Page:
“ it would be naïve to think that the dynamic of inequality will simply work themselves out. It will require determined leadership from political, business and society leaders across the continent to ensure Anan,s bleak observation does not hold for long.”
The report observes :
“ While there is nothing inherently wrong with wealth, such disparity should unnerve ordinary citizens, policymakers and business alike. Inequality is increasing in virtually every country globally today and there is little indication this will change any time soon. History is replete with examples of what happens when the gap between the haves and have nots becomes unsustainable , none of them appealing.”
This lies at the heart of a call for an Economic Truth and Reconciliation Commission, which would look into those situations where trickery, chicanery and fraud were used in the accumulation of wealth, with or without State collusion, and appropriate redress be fashioned for those closest to such victimization.
Those at the top of the economic ladder must be called upon to account as to how they got there and make amends voluntarily so, otherwise our courts must adjudicate disputes, as it is their function, to administer justice, without fear or favour.
The aim of it all is not vindictiveness, but to begin to chart a new way of doing business, unashamedly ethical, and to embed values like , live and let live, lift as you rise , love people first, and steward the land and other economic resources. These value are immanent and form an integral part of Ubuntu. Who can better teach these values than women?
An Afrikaner farmer in the Western Cape ,Kosie Van Zyl , made the point I found profound that they , white people made the mistake of not loving the people of the land first, and then steward the land. Instead they fell in love with the land, and despised the people on the land. He has turned people who ex-farm workers and farm dwellers , who were destitute and without hope in life, into farm owners of three farms , just outside Caledon, in Napier. Women are at the centre of the project, also running a Guest House, Agri-Dwala : www.agri-dwala.co.za.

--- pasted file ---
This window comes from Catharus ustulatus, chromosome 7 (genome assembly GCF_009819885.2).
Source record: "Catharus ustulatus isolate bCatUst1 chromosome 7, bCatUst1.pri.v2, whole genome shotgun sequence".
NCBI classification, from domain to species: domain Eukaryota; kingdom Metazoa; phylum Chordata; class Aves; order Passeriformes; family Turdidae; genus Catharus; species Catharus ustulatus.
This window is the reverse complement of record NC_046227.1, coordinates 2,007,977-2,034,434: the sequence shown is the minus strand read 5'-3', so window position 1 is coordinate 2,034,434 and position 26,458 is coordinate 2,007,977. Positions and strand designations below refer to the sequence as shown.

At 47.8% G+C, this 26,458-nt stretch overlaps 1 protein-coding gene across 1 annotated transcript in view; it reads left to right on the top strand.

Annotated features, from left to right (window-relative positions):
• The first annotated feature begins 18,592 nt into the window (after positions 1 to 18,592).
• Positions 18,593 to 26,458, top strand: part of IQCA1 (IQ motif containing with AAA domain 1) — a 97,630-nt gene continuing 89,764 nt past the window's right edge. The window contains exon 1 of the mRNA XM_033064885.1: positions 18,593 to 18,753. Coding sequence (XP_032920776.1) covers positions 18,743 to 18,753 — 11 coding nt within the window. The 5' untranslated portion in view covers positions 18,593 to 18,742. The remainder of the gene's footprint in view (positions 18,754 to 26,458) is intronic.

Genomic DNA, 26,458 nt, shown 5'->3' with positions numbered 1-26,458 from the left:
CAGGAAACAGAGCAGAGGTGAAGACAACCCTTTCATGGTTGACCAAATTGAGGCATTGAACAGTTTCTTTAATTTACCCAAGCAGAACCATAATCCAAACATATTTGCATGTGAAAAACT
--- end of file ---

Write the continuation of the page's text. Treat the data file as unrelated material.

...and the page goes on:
It will be appreciated that historically from the earliest contact between indigenous people and those coming from foreign lands , the world over, at the heart of land dispossessions and other economic resources and means of livelihood, was an economic motive , over and above the political motive.Until the economic dimension is explored and put right in time, there is a social time bomb that is ticking away.
Those sitting pretty at the top of the economic ladder will say there is no point in breaking up the cake and sharing it among many, it will have the effect of shrinkage, and so will be the effect on the economy. Nothing could be further from the truth, there is a law that says what is shared increases. Those who are excluded presently and have been for decades, with no means to participate, will now gain some means to participate in the economy and thus grow it.
Growth of the economy as it is presently structured only benefits the few at the top. As a matter of fact growth and inclusivity are not mutually exclusive.The Africa Progress Panel observed :
“ Despite more than a decade of sustained growth, there is growing concern over the lack of inclusiveness of this growth.”
When government itself is not being exemplary, when boards like the Government Employees Pensions Fund ( GEPF)consists solely of men, where is inclusiveness in this. How will the women be in a position to influence how trillions of pension funds are invested?
If women were also around the table where decisions are made, the agenda would change. For example , where government only invests R100 million towards a programme aimed empowering women to access and own land, such as One Woman, One hectare of land, it would invest R1billion in a Revolving Loan Fund, like One Acre Fund and have a target of funding 1million women farmers by 2030. One farmer, on average can support five people in a household, this by extrapolation means that five million people would be lifted out of poverty.
It is this dreaming big that will radically change the high levels of inequality, and move the country towards making poverty history.
Anything less is like playing while Rome is burning. The youth is very angry about the lack of radical change in their lives. They say clearly and unequivocally, that they are no longer going to put up with having to buy milk from their own cow, now they want both the cow and the milk, because they both belong to them.
It is not as if we do not have the means, but we lack is a political will to make it happen. We also lack a sense of urgency, about has to happen. Before we are overrun by events, as a country , we need to move swiftly and introduce measures that will convince them that we mean business. The moment is now !